An example in the same vein of the “Happy birthday” anecdote: You’re a student of any race in middle school. You’ve just scored the highest grade on an exam of great importance. Mr. Johnson calls you out to the class, lauds your achievement, encourages others to work as hard as you. The teacher is talking about you. Everyone looks at you, maybe in admiration, maybe in jealousy or maybe with a hint of spite.

            Now, you’re an African-American kid in a class with 20 white students. Let’s say you’re the son or daughter of African immigrants. You’re a first generation American. It’s 7th grade social studies and the unit is slavery. Literally speaking, you have absolutely no connection whatsoever to this regrettable era in American history. As the teacher talks about the underground railroad and maybe points to textbook pictures of abuses, the other 20 students in the class glance at you on the sly, wondering how this makes you feel, thinking to themselves, “man, this is awkward.” Is it possible, maybe, that the teacher feels the need to give this lecture on tiptoes because there happens to be someone who looks like the people in the pictures in the class? Everyone’s thinking that. I was in those classes, I did it too.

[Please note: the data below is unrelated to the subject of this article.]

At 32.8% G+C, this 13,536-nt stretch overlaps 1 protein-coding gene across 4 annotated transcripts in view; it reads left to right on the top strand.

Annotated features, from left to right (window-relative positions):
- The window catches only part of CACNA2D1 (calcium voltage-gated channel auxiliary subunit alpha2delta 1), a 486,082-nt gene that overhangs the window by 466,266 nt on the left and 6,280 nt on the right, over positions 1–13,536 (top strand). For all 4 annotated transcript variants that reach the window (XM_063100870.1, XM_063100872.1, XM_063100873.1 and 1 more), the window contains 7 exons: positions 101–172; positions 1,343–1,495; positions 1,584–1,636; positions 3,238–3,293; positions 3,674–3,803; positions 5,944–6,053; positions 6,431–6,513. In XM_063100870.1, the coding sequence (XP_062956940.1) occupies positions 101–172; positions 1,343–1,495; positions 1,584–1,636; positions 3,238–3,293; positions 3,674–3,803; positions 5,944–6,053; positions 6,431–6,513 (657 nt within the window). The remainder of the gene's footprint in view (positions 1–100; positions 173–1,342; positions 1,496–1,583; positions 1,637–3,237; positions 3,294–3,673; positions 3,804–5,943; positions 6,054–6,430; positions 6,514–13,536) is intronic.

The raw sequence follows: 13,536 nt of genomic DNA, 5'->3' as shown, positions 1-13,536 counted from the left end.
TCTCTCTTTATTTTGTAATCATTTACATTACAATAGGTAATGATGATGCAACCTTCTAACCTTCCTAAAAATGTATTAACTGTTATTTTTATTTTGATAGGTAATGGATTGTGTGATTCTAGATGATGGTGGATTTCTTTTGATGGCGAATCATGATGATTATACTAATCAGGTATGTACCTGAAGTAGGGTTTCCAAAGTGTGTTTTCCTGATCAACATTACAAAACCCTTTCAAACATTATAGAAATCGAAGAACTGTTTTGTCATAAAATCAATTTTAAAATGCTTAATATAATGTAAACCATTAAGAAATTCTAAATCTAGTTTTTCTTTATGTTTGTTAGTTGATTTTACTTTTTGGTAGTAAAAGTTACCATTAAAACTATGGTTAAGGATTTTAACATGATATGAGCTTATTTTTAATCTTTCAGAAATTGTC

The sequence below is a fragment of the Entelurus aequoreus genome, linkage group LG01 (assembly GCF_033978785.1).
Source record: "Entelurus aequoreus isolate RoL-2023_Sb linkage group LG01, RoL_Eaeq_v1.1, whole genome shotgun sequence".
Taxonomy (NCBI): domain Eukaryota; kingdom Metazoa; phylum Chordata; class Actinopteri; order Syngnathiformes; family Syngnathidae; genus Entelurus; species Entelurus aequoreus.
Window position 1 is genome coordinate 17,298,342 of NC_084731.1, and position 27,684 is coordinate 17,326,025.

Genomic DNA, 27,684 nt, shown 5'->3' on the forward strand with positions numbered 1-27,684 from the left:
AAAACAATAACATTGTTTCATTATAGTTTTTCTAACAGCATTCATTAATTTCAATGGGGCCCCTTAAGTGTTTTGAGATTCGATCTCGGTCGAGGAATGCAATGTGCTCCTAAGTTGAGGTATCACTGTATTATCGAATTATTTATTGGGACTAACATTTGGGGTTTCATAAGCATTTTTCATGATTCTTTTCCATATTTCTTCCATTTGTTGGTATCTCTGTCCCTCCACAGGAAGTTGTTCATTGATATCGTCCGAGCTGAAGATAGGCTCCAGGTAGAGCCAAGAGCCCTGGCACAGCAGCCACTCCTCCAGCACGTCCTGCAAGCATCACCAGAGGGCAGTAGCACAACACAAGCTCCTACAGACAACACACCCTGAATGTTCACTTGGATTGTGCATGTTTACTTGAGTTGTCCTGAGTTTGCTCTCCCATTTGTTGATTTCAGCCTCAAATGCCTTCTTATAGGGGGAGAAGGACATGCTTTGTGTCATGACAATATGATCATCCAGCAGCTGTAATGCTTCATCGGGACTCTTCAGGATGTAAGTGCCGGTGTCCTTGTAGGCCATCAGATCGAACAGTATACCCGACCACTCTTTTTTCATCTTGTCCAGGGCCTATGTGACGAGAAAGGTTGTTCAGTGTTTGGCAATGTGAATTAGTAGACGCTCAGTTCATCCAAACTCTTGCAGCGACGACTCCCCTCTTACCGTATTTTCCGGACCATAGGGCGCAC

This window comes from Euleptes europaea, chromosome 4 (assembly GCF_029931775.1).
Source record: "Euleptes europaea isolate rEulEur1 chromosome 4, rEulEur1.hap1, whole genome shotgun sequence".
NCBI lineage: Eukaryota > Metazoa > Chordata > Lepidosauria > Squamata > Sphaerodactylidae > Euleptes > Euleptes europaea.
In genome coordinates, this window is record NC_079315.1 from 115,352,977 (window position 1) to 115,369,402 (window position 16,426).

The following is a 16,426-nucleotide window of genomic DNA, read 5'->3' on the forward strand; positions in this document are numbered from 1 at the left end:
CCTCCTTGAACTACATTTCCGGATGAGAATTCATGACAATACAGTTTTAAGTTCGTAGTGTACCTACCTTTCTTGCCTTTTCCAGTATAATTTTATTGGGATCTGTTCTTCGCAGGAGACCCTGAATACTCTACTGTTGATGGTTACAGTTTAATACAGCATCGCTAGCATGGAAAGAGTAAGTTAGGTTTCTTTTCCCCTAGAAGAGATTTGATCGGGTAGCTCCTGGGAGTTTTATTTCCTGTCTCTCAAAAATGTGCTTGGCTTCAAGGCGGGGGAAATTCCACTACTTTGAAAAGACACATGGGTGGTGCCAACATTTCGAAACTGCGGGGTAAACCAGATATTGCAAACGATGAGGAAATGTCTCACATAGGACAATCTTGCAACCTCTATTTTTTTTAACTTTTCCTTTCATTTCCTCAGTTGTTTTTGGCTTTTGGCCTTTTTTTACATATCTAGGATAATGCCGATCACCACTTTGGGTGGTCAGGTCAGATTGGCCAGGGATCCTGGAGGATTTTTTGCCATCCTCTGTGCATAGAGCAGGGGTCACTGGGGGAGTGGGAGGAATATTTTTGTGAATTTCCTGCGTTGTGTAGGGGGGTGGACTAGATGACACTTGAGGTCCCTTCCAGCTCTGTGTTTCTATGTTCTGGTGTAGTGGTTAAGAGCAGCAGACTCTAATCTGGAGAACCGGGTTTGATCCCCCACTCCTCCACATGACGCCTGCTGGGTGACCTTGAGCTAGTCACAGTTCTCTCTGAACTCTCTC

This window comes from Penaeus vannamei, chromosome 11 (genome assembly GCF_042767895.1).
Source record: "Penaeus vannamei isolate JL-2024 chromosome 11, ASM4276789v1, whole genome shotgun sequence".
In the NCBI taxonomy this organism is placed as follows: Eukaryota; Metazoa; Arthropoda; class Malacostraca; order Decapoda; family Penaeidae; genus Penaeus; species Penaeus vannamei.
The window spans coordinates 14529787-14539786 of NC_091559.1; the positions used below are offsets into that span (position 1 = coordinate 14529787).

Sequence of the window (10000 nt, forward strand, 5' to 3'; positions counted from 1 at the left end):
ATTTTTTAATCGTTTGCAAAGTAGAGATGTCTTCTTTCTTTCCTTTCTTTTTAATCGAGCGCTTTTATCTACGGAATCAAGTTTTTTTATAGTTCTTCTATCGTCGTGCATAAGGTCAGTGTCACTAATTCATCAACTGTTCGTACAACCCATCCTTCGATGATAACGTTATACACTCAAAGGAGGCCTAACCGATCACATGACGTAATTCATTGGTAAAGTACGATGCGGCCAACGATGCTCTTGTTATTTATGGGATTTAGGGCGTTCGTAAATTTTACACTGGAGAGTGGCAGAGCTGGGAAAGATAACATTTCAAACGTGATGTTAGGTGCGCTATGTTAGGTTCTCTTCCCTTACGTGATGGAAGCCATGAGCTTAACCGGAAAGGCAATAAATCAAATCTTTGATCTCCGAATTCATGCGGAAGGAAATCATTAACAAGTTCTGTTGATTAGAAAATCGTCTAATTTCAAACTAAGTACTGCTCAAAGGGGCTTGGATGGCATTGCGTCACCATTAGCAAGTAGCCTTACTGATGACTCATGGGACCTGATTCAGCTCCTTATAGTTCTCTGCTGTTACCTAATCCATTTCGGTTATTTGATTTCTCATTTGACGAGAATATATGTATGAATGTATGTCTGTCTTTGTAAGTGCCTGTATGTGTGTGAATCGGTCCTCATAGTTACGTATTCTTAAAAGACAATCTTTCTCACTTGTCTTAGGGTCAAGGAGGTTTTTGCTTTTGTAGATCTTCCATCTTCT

Unlike in the first example, you’re getting this attention from your classmates, not for what you did or didn’t do, but from something that is connected to the color of your skin. Like slavery had/has a direct effect on you. Admittedly, the link between the two is shoddy at best, but the point is that race is all too often an overly emphasized characteristic. When we talk about the Mayflower, do the white kids get extra attention? I don’t recall it.  What it teaches kids, and it’s probably true in our country, is that your race defines you as much if not more then anything else. In America, the majority (generally speaking, Caucasians) are judged on the way they choose to act, look, or dress. Their choices are not preceded by color adjectives.  It’s an oppressive self-fulfilling prophecy.